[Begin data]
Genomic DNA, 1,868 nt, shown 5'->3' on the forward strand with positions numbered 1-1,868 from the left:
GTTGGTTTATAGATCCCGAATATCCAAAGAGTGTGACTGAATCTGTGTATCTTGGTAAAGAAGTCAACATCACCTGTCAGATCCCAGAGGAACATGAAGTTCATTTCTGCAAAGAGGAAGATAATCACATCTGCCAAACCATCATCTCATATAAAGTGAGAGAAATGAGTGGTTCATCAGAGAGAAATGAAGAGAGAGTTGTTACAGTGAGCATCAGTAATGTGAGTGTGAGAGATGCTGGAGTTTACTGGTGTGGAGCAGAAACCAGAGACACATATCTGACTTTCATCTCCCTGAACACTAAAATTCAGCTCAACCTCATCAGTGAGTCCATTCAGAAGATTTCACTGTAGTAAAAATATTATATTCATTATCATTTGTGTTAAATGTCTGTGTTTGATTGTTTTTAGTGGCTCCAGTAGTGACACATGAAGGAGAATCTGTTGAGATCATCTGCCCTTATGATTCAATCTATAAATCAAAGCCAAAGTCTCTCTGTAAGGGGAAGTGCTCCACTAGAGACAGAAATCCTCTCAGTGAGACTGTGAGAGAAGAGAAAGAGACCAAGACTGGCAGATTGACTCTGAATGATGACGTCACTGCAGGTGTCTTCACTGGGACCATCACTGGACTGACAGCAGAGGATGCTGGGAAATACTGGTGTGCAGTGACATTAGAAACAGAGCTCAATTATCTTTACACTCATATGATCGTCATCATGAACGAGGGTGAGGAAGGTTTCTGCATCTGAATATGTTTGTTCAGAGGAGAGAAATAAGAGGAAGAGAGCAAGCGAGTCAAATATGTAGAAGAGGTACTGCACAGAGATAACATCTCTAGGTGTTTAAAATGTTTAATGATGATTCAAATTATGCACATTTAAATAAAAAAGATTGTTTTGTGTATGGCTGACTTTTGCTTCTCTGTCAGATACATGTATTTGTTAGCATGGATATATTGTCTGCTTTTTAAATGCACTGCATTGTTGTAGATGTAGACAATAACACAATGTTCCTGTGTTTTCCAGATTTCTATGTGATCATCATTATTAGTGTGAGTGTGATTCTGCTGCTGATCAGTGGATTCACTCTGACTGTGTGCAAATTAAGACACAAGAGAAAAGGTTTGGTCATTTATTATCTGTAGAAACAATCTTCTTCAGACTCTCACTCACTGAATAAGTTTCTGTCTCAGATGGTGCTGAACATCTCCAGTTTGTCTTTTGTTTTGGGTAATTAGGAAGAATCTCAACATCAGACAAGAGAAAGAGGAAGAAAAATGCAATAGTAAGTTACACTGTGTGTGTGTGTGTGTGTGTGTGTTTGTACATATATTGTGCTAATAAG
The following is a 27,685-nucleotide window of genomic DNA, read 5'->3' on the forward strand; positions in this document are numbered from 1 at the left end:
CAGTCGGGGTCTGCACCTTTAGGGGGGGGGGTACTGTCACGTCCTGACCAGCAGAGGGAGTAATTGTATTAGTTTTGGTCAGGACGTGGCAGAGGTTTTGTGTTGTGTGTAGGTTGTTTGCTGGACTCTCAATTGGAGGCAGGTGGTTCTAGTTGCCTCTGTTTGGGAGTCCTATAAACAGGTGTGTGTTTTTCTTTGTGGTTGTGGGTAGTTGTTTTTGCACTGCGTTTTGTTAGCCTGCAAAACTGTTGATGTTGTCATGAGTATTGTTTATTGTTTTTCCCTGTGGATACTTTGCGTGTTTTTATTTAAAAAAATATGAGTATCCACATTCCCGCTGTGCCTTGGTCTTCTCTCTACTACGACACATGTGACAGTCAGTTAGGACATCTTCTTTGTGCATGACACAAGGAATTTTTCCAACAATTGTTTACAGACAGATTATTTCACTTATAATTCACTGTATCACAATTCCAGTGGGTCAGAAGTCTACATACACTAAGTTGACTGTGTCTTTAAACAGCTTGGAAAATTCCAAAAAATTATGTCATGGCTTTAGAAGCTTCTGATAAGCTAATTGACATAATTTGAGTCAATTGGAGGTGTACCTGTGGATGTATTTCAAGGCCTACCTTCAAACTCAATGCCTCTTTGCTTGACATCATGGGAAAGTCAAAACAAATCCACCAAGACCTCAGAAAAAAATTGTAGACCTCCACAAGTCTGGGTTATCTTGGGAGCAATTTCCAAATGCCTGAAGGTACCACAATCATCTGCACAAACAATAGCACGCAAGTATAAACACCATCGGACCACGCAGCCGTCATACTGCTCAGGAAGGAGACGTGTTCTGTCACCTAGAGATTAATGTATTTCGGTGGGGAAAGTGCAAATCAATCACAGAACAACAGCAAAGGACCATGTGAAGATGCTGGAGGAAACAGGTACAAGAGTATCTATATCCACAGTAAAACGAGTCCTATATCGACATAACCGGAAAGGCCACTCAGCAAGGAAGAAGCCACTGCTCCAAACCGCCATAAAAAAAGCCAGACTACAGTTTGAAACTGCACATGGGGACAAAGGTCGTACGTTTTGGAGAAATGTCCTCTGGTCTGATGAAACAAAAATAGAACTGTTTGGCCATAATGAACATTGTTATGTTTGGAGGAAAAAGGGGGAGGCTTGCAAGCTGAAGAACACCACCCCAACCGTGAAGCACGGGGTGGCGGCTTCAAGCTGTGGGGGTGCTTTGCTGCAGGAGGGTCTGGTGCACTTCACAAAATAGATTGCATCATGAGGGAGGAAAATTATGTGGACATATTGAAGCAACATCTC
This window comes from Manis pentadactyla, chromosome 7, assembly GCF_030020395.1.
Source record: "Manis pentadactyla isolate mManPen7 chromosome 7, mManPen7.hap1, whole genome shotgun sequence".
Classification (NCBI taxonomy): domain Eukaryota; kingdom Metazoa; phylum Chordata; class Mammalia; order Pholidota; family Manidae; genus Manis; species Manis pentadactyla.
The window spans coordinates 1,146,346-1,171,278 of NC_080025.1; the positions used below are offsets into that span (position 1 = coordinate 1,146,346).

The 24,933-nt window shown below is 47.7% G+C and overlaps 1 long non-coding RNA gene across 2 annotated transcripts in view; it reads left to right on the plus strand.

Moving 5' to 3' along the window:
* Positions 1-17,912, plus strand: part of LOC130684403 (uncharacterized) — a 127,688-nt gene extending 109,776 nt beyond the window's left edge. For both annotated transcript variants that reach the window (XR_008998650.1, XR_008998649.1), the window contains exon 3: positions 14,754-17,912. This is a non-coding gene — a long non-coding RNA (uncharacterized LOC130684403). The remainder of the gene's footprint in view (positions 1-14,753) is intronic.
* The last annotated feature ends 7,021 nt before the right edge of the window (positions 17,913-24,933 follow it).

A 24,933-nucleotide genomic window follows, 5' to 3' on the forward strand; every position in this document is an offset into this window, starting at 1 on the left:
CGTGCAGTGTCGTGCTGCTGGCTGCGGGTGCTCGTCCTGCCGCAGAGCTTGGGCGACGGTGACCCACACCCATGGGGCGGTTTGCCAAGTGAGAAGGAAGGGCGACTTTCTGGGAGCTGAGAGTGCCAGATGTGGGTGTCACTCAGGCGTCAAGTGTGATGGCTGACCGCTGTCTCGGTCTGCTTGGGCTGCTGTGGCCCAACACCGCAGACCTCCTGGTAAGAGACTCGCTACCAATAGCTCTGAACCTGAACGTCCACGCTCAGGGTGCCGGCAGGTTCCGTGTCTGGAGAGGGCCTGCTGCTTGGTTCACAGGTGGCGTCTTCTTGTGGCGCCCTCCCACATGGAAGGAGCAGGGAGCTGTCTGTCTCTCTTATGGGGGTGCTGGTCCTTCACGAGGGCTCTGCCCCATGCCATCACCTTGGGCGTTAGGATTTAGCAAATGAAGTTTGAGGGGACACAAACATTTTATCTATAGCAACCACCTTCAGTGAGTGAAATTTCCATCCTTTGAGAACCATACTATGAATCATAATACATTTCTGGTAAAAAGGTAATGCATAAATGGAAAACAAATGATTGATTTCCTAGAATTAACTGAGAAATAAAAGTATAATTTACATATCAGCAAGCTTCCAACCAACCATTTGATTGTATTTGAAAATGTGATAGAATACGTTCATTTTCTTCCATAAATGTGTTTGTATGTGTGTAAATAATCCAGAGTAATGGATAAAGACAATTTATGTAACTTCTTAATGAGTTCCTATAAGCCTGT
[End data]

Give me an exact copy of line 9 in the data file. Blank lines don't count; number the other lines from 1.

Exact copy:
The 24,933-nt window shown below is 47.7% G+C and overlaps 1 long non-coding RNA gene across 2 annotated transcripts in view; it reads left to right on the plus strand.